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Saturday, July 10, 2010

Anchorage, Alaska

From Wikipedia, the free encyclopedia

Anchorage (officially called the Municipality of Anchorage [MOA]) is a
consolidated city-borough in the U.S. state of Alaska. With an estimated 279

243 municipal residents in 2008 (359,180 residents within the Metropolitan
Statistical Area), it is Alaska's largest city and constitutes more than 40
percent of the state's total population; only New York has a higher
percentage of residents who live in the state's largest city. Anchorage has
been named All-America City four times, in 1956, 1965, 1984/85, and 2002, by

the National Civic League. It has also been named by Kiplinger as the most
tax friendly city in the United States.

Anchorage, unlike every other large town in Alaska south of the Brooks Range

was neither a fishing nor mining camp. The area within tens of miles of
Anchorage is barren of significant economic metal minerals; there is no
fishing fleet operating out of Anchorage. The city grew from its
happenstance choice as the site, in 1914, of a railroad construction port
for the Alaska Railroad. The railroad was built between 1915 and 1923. Ship
Creek Landing, where the railroad headquarters was located, quickly became a

tent city; Anchorage was incorporated on November 23, 1920. The city's
economy in the 1920s centered around the railroad. Between the 1930s and the

1950s, the city experienced massive growth as air transportation and the
military became increasingly important. Merrill Field opened in 1930, and
Anchorage International Airport opened in 1951. Elmendorf Air Force Base and

Fort Richardson were constructed in the 1940s.

On March 27, 1964, Anchorage was hit by the magnitude 9.2 Good Friday
Earthquake, which killed 115 Alaskans and caused $1.8 billion in damage
(2007 U.S. dollars). The earth-shaking event lasted nearly five minutes;
most structures that failed remained intact the first few minutes, then
failed with repeated flexing. It was the second largest earthquake in the
recorded history of the world. Rebuilding dominated the city in the mid

In 1968, oil was discovered in Prudhoe Bay, and the resulting oil boom
spurred further growth in Anchorage. In 1975, the City of Anchorage and the
Greater Anchorage Area Borough (which includes Eagle River, Girdwood, Glen
Alps, and several other communities) merged into the geographically larger
Municipality of Anchorage. The city continued to grow in the 1980s, and
capital projects and an aggressive beautification campaign took place.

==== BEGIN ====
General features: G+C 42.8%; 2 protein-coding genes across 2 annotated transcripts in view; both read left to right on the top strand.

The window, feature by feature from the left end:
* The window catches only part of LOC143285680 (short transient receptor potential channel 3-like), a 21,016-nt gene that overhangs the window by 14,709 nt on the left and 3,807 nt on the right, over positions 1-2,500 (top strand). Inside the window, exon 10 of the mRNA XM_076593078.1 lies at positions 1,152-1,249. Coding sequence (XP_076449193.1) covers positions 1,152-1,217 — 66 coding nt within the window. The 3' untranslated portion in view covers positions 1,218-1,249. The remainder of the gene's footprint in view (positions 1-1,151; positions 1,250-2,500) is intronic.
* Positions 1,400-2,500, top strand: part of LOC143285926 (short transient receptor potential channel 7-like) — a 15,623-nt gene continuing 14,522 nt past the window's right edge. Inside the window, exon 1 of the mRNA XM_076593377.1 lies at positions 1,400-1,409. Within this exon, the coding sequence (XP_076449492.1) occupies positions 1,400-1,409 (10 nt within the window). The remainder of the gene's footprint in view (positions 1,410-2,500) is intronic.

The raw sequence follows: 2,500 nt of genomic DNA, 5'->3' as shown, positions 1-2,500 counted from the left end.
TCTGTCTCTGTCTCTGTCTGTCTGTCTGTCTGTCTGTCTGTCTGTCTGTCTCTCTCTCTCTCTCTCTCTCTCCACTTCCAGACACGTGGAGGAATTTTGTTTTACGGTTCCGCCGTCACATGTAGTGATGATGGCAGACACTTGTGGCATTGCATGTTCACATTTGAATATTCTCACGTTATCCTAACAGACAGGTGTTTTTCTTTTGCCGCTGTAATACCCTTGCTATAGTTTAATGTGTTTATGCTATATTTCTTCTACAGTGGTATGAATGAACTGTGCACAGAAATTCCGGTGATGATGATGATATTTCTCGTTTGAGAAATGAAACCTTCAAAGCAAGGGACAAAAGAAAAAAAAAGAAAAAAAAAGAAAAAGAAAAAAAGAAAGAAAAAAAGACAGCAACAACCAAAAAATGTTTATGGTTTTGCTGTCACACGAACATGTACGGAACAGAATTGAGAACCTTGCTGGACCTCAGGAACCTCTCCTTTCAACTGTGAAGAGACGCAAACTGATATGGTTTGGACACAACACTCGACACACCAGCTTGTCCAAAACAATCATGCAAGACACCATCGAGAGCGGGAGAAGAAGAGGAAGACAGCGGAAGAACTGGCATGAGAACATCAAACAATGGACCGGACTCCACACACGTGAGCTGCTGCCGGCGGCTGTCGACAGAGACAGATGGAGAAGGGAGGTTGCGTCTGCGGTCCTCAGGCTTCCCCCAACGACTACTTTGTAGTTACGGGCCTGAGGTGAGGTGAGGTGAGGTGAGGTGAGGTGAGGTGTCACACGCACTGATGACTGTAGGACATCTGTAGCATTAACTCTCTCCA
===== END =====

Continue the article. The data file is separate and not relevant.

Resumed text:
Anchorage is located in South Central Alaska. It lies slightly farther north

than Oslo, Stockholm, Helsinki and St. Petersburg, but not as far north as
Reykjavik or Murmansk. It is northeast of the Alaska Peninsula, Kodiak
Island, and Cook Inlet, due north of the Kenai Peninsula, northwest of
Prince William Sound and Alaska Panhandle, and nearly due south of Mount

Many tourists are drawn to Alaska every year and Anchorage is commonly the
first initial stop for most travelers. From Anchorage people can easily head

south to popular fishing locations on the Kenai Peninsula or north to
locations such as Denali National Park and Fairbanks. The economic impact of

tourism and conventions in Anchorage totals approximately $150 million

The resource sector, mainly petroleum, is arguably Anchorage's most visible
industry, with many high rises bearing the logos of large multinationals
such as BP and ConocoPhillips. While field operations are centered on the
Alaska North Slope and in more southern areas around Cook Inlet, the
majority of offices and administration are found in Anchorage. Around one
sixth of jobs state-wide are related to this industry.

While Juneau is the official state capital of Alaska, there are actually
more state employees who reside in the Anchorage area. Around 6,800 state
employees work in Anchorage compared to around 3,800 in Juneau. Federal
government workers also include around 10,000, many related to federal lands


National attention is focused on Anchorage on the first Saturday of each
March, when the prestigious Iditarod Trail Sled Dog Race kicks off with its
ceremonial start downtown on Fourth Avenue. Better known as simply "The
Iditarod", the event is the longest and most famous sled dog race in the
world. Anchorage is also home to the Fur Rendezvous Open World Championship
Sled Dog Races, a three-day dogsled sprint event consisting of 3 timed races

of 25.5 miles each. Held each February, the event is part of the annual Fur
Rendezvous, a winter sports carnival.

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